Oil prices remained high over the past week, despite China liberating crude oil from its strategic reserves to ease pressure on local refiners, in an unprecedented intervention in the global market. Brent crude was trading near $73 a barrel and WTI near $70 a barrel, driven by bullish US demand and inventory data and the effects of Hurricane Ida on production in the Gulf of Mexico. However, it should be noted here that the political use of China’s large crude reserves to influence prices, adds to the markets an additional layer of uncertainty.
The Energy Information Administration reported a 1.5 million barrel drop in stockpiles for the week ending September 3, with a significant drawdown in fuel stocks as well. The administration said: Crude oil stocks at 423.9 million barrels are below the five-year average for this time of year. The average level of oil production in the United States during the past four weeks was 11.075 million barrels per day, the lowest level since February 2021. At the same time, the most supportive signal for prices was the data on a decrease in total fuel supplies, this data is an indirect indicator of demand .
Some analysts describe the current situation in the market as calm before the storm, and investors are closely monitoring the production situation in the “OPEC +” countries. Some believe that the group will have to abandon the increase in production or even start reducing it to avoid another increase in crude oil stocks. In addition, the situation in the Gulf of Mexico remains uncertain. As of last Friday, about 66 percent (1.2 million barrels per day) of Gulf of Mexico oil production was still shut down after Hurricane Ida. In Louisiana, five oil refineries have not yet resumed work, with an estimated capacity of about one million barrels per day: approximately 6 percent of the total refining capacity of the United States.
According to the EIA’s Short-Term Monthly Report, the US Department of Energy expects oil production in the Gulf of Mexico to be fully restored after Hurricane Ida during September. In this regard, the report stated: “We expect oil production in the Gulf of Mexico to recover gradually during September to 1.2 million barrels per day before returning to an average of 1.7 million barrels per day in the fourth quarter.”
And in the week before last, the reaction of the oil markets was also growth, against the backdrop of the “OPEC +” alliance announcing the production policy by adhering to previously approved plans to increase production by 0.4 million barrels per day and extending the period of compensation for excess production. At that time, Brent crude prices rose to above $73.0 a barrel and West Texas Intermediate crude – to above $70.0 a barrel. The group’s technical committee reported an expected oil deficit in 2021 of 0.9 million barrels per day. Oil stocks in OECD countries are expected to remain low until May 2022. In 2022, oil markets may return to an estimated surplus of 1.6 million barrels per day. The next meeting of the group is scheduled for the fourth of October (October). However, after the “OPEC +” meeting, a downward correction began in the market and prices fell to the levels of 68 and 72 dollars per barrel for WTI and Brent, respectively. This was supported by the decline in oil imports to China in August of about 6.2 y/y, and the gradual recovery of oil production in the Gulf of Mexico. It could take several weeks for production to return to full capacity due to continued rainfall in the Gulf of Mexico and the US coast, hampering the process of returning personnel to rigs.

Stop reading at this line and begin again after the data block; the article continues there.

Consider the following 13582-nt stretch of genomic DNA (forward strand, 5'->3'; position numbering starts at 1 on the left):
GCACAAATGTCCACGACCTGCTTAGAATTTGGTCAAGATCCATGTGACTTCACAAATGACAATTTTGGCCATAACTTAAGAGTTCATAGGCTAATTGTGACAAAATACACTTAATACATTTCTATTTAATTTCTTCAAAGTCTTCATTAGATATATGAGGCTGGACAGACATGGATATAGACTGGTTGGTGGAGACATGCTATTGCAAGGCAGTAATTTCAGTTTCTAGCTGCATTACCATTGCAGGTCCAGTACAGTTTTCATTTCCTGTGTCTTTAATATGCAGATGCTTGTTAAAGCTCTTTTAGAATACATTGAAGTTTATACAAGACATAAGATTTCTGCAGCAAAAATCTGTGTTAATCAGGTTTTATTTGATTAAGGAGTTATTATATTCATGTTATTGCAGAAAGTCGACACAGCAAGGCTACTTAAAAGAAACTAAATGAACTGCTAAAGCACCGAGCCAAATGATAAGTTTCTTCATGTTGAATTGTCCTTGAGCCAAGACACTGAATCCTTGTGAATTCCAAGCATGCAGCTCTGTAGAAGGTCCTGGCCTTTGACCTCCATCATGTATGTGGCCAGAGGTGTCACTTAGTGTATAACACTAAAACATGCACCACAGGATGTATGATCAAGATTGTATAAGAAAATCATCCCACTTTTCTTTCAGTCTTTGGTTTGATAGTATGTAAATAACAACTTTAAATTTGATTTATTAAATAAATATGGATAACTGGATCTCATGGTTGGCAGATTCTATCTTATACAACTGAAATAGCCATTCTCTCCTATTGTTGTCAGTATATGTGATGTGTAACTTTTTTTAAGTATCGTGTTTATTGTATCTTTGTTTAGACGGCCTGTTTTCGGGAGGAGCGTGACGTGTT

In addition, in September, financial factors may begin to affect oil prices, as investors closely monitor regulators and central bank policies in anticipation of starting to scale back stimulus programs, affecting the dollar’s exchange rate. However, the market is widely expected to consolidate in the near future near current levels.
In general, the beginning of last week for oil passed almost unchanged compared to trading prices on Friday. Investors and traders continue to monitor several factors: the recovery in fuel demand, the spread of new strains of the Corona virus, as well as the repercussions of Hurricane Ida in the United States. Also, China’s intent to use its strategic stockpile to adjust oil prices would be interesting to watch in the future as a new element of supply risk in the short term, as its stock could be used more frequently than the emergency reserves of the United States’ strategic reserve. However, the markets are aware that any additional use of the strategic reserve will only have a short-term effect on China’s spot purchases, as it will need to increase purchases again next year to meet demand, and perhaps also to refill any additional inventory draws.
In any case, in the coming weeks, expectations of lower prices are unlikely to come true, as some of the largest economies in the world are witnessing a shift in oil consumption rates, and some have even begun to exceed pre-pandemic levels, at a time when low rates of Covid infection are leading – 19 to recover activity. Indeed, the worst period for Asian fuel demand is over, especially in China and India.
Indeed, for the time being, the short-term outlook for the oil market is positive, as it is widely expected that Brent crude will continue to trade in a range between $70 and $75 a barrel in anticipation of new factors. But the main problem for the six months to next year is the potential global financial crisis, triggered by the pandemic and a ballooning debt bubble, both among countries and in the corporate environment. And any crisis in this aspect can easily lead to a reduction in energy prices, as consumption will be significantly reduced.
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